For many in the combat sports world, their journey began with one martial art. Some found an attraction to the “sweet science” of boxing, one of the most well-known sports in the world. Others chose the art of Brazilian Jiu-Jitsu, a very intricate system of grappling that allows people to contort their bodies in ways that can prove deadly for their foes.

By now, it’s no secret that Pat “HD” Barry’s first foray into combat sports came by way of kickboxing. Barry assembled a record of 15-5-1, with wins over Scott Lighty and Gary Goodridge among his accomplishments. For more than five years, from May 2008 to December 2013, Barry spent his time competing in mixed martial arts, but he never forgot his roots in the kickboxing realm. After all, those roots helped to shape him into a fan-friendly fighter during his stint in MMA, where he accumulated an 8-7 record and cemented a reputation for nasty leg kicks and memorable knockout wins. Everyone enjoys a beautiful knockout, and who knows better about delivering one than a man whose background is in a pure striking artform such as kickboxing?

“People always say, ‘We want to see knockouts, and we want to see people beat each other and get knocked out,’” Barry told The MMA Corner. “And they want to see men and women—it doesn’t matter—but they want to see people stand there and throw punches and kicks until they either can’t anymore or decide to quit. If you want to see that, then kickboxing is a great sport for that because it’s 100 percent striking and it has a ridiculously high knockout rate.”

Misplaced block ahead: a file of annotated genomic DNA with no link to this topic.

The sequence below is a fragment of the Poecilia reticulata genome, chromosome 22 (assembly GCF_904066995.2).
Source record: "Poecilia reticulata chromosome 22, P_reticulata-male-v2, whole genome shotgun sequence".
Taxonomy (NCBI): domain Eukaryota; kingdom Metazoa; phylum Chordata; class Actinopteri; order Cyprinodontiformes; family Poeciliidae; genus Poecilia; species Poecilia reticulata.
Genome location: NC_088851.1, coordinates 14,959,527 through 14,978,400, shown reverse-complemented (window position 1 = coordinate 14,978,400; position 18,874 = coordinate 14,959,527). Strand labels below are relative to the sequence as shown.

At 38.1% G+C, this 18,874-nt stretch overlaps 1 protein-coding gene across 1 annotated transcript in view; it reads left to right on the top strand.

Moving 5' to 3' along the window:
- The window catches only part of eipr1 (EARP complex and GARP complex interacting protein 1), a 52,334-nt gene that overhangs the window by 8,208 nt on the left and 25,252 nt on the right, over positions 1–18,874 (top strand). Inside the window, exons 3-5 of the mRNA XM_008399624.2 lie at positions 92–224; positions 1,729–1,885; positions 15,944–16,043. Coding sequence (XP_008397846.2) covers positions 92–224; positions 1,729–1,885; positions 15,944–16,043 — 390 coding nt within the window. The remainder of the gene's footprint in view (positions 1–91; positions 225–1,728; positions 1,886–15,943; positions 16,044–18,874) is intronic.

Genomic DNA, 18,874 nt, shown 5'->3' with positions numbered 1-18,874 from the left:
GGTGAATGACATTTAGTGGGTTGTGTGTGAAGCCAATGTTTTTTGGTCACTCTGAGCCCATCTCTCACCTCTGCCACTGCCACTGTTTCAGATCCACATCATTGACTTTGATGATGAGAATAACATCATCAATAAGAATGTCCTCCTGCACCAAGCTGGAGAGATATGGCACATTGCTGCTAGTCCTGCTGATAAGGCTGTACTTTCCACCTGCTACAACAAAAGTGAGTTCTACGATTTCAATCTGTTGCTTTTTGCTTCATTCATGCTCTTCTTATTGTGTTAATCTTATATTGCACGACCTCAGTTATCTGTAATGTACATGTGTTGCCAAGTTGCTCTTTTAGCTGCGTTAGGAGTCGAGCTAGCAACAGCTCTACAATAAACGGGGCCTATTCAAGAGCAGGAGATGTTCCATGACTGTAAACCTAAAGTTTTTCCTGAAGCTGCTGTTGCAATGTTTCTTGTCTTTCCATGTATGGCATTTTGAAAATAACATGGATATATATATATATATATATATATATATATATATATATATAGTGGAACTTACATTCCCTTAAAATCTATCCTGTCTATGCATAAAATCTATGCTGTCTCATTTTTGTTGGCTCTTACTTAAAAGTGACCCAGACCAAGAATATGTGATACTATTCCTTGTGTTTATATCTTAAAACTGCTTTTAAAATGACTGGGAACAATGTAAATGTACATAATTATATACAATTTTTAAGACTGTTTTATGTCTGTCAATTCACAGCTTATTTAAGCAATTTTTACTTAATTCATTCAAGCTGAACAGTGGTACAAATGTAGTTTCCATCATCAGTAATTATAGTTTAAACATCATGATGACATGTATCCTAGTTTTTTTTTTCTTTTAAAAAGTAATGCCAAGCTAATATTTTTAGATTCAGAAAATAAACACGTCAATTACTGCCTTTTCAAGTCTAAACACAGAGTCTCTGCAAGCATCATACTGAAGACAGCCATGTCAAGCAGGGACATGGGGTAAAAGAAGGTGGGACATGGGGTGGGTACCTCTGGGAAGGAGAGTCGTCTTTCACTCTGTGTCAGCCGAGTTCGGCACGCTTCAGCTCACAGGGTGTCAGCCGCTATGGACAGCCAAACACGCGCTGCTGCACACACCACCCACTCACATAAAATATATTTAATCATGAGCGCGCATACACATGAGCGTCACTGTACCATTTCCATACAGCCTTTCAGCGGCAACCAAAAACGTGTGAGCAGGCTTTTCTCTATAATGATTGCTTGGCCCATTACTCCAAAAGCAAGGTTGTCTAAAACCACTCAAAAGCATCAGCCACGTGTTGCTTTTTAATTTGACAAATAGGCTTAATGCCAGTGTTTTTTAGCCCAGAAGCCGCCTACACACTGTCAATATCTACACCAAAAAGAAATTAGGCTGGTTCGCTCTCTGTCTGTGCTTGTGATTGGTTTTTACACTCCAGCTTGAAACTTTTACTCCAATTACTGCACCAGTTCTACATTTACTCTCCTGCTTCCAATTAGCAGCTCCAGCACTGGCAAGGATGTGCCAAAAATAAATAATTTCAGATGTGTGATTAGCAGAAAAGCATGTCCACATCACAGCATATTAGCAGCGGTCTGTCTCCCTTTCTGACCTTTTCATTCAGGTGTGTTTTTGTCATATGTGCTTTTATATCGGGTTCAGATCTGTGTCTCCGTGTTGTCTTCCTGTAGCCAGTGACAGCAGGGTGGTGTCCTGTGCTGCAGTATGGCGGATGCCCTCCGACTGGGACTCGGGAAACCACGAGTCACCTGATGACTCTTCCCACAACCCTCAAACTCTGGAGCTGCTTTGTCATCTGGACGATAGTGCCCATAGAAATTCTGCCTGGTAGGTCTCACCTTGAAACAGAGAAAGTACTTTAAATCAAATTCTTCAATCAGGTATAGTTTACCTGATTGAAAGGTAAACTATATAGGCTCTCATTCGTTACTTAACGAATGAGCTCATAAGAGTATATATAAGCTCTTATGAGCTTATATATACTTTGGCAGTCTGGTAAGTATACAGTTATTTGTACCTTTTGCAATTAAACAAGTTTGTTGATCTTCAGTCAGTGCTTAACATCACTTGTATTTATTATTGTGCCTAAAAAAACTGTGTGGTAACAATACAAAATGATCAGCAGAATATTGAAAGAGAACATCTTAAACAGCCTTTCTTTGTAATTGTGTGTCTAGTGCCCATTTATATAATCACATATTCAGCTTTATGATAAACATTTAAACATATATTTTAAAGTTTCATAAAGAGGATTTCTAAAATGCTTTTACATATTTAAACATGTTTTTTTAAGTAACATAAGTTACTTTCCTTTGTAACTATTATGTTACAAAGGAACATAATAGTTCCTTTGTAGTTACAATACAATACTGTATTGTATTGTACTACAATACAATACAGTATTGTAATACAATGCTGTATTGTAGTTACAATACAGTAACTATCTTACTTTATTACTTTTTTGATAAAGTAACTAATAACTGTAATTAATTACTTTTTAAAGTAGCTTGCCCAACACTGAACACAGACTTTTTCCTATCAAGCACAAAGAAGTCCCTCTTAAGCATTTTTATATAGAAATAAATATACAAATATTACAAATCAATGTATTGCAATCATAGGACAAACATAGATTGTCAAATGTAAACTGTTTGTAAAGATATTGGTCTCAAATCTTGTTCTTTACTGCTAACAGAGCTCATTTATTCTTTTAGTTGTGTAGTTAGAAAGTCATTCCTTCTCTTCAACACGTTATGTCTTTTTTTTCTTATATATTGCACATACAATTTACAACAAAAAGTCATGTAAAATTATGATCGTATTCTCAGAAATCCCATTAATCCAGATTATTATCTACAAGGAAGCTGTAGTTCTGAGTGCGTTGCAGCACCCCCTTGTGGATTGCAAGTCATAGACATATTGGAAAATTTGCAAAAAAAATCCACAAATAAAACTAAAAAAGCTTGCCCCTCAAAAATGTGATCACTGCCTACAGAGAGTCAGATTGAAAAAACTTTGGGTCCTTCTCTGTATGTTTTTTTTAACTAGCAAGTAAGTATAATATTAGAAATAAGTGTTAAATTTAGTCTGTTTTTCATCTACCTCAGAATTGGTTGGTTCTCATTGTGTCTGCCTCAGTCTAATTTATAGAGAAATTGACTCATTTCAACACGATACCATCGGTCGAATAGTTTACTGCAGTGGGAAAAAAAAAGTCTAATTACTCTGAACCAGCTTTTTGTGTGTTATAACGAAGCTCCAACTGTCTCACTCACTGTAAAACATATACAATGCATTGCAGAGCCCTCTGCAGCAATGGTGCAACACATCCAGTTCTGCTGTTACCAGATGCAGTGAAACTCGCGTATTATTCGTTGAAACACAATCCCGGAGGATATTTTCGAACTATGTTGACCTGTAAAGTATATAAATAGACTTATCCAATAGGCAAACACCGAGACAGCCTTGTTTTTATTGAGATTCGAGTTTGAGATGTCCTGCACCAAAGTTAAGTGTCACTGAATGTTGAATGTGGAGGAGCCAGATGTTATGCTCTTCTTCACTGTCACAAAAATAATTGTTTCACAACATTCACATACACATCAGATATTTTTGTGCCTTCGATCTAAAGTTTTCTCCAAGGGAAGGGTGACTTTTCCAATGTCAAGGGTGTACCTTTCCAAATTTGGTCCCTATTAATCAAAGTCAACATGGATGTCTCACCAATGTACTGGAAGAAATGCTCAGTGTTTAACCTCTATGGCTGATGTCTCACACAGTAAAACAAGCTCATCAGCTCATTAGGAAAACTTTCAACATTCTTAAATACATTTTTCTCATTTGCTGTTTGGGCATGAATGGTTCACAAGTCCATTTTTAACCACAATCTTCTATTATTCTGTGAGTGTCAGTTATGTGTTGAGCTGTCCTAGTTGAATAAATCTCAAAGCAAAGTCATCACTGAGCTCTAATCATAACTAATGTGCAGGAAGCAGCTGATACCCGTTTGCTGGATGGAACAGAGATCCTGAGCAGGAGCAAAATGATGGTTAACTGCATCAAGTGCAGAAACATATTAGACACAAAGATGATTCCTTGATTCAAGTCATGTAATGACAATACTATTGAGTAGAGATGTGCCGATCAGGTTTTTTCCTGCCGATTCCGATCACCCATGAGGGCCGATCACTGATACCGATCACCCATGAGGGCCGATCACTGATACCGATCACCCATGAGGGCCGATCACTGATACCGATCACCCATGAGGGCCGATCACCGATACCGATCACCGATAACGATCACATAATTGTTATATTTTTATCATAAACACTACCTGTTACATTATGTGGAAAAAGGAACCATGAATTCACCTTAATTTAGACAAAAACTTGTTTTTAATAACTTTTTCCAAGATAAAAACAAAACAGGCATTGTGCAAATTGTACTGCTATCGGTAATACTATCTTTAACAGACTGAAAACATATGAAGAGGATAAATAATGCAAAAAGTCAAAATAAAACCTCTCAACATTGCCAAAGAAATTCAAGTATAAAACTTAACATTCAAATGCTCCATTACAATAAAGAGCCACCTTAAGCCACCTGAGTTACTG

Barry loved kickboxing before he even partook in the sport, though the amount of knockouts and the pure striking aspect of it only played part of a hand in influencing his decision to strap on the gloves. As ridiculous and awesome as the power of these strikers consistently proves to be, their durability might be even more impressive. It’s rather common, actually, to see someone attack with everything but the kitchen sink and pay the price for it by injuring their own extremities.

“You don’t want to get hit by those guys ever-ever, like not even kind-of-ever,” Barry explained. “The thing is, what makes it even more ridiculous and even more awesome is that not only are these some of the best punchers and kickers on the planet beating each other up, but I’ve had many fights where I hit somebody and they don’t hit me at all, but I’m injured because I’ve been hitting them so much.”

In addition to the durability factor, there also lies the key element of endurance, another must-have component for any athlete in any sporting event. The term “endurance” takes on a new definition in kickboxing, though, thanks in a great deal to the timeless concept of the Grand Prix tournament format. Fans of the Pride Fighting Championships’ days of MMA know this concept backwards, forwards and any other imaginable way. This format involves a set number of individuals competing in a one-night tournament event. Barry, a former semifinalist in two K-1 World Grand Prix 2007 events, knows this concept very well.